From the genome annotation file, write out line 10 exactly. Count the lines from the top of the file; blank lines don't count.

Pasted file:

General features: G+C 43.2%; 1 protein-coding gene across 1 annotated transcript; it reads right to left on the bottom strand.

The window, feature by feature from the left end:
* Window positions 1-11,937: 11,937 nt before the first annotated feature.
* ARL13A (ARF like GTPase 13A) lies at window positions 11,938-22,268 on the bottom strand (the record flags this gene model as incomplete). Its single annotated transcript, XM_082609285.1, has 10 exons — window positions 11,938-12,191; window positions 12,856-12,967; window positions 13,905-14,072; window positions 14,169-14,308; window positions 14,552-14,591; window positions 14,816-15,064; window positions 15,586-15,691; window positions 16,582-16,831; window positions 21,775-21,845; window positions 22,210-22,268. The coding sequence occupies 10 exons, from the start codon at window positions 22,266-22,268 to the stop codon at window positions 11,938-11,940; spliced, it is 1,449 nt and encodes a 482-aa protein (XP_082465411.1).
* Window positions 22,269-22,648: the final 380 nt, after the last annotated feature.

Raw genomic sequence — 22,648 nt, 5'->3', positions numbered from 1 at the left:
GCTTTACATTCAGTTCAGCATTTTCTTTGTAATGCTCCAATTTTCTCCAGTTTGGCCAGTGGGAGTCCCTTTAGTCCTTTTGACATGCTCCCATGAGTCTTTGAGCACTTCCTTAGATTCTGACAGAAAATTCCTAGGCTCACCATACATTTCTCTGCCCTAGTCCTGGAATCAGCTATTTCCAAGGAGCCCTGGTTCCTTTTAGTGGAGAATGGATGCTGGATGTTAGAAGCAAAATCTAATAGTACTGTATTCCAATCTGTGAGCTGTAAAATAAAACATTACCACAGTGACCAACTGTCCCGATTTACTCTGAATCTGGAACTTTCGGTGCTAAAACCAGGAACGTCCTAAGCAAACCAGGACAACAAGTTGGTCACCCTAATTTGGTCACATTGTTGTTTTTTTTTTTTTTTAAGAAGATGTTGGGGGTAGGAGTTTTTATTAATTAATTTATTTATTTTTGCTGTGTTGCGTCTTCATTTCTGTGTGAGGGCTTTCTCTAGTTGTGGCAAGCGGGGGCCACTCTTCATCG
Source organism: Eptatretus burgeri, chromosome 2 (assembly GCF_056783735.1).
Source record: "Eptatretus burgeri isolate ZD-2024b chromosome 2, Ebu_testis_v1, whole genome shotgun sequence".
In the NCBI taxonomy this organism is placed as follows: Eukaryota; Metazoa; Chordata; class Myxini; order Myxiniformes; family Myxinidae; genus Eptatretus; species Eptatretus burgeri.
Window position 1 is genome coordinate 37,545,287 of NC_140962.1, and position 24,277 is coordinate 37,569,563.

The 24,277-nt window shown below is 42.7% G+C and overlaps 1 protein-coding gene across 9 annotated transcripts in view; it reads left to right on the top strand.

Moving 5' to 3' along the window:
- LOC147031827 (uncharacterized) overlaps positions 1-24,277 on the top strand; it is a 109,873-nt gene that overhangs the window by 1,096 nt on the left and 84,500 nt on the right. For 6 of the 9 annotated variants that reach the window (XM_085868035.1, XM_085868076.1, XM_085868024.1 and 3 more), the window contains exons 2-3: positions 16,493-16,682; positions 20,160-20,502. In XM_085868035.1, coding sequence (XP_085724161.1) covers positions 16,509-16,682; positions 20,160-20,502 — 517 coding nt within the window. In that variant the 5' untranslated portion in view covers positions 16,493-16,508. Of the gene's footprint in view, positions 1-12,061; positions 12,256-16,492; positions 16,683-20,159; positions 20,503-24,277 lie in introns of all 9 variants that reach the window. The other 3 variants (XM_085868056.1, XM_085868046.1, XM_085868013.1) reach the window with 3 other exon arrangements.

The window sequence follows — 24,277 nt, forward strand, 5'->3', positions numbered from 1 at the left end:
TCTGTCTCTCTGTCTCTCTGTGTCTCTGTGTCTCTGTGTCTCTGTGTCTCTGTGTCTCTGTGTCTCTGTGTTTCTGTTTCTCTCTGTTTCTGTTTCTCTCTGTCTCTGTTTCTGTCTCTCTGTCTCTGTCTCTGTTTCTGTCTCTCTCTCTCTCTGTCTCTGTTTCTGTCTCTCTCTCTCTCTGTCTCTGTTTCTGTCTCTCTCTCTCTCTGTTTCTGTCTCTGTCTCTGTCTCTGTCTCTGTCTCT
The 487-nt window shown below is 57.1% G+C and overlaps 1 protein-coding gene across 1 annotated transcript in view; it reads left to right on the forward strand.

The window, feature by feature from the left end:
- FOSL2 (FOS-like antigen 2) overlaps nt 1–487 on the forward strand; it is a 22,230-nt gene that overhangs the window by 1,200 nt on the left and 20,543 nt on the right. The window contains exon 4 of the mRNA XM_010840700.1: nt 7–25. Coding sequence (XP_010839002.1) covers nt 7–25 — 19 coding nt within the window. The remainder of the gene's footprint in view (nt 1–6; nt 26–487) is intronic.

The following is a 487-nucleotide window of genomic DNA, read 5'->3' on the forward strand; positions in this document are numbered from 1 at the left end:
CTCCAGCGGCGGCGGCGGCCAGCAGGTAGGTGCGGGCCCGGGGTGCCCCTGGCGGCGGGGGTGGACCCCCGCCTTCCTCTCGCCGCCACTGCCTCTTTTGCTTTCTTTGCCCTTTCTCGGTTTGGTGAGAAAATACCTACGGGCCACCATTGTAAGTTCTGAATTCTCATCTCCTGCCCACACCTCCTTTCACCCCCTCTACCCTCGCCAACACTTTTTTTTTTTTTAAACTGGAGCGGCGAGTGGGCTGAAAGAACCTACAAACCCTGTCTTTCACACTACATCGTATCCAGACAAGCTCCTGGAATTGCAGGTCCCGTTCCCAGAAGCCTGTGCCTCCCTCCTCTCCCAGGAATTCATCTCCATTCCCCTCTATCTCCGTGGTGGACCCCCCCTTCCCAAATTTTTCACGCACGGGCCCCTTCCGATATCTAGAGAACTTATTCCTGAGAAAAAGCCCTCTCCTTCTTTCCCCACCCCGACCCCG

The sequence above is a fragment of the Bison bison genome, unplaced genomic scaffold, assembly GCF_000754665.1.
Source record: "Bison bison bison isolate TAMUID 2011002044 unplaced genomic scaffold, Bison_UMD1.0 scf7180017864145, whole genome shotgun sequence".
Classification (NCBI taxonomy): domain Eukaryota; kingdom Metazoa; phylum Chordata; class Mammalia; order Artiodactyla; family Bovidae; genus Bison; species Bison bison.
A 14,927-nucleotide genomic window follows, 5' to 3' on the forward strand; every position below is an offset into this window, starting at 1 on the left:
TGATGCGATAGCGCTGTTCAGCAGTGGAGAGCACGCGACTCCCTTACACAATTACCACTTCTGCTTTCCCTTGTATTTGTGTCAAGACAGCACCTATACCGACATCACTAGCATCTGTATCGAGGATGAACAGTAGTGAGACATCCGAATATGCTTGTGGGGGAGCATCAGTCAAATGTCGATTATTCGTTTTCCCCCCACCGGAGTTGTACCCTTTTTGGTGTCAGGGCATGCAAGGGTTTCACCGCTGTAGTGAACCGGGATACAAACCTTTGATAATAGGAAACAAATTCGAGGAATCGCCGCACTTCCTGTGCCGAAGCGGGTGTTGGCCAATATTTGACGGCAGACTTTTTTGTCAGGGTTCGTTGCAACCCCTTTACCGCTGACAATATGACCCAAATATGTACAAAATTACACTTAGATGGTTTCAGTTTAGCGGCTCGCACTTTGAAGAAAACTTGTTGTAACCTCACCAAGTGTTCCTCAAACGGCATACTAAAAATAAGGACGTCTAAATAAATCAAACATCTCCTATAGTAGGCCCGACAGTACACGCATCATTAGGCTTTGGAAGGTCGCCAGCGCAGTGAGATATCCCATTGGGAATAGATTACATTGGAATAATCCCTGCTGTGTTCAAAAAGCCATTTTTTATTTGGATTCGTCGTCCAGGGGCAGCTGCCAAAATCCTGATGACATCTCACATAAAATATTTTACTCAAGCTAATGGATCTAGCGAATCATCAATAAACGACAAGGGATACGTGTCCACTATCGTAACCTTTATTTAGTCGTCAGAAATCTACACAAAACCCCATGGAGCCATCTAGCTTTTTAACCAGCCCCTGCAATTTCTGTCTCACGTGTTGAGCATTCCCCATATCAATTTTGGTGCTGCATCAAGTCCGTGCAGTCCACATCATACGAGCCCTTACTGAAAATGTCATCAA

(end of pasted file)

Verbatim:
In the NCBI taxonomy this organism is placed as follows: Eukaryota; Metazoa; Chordata; class Myxini; order Myxiniformes; family Myxinidae; genus Eptatretus; species Eptatretus burgeri.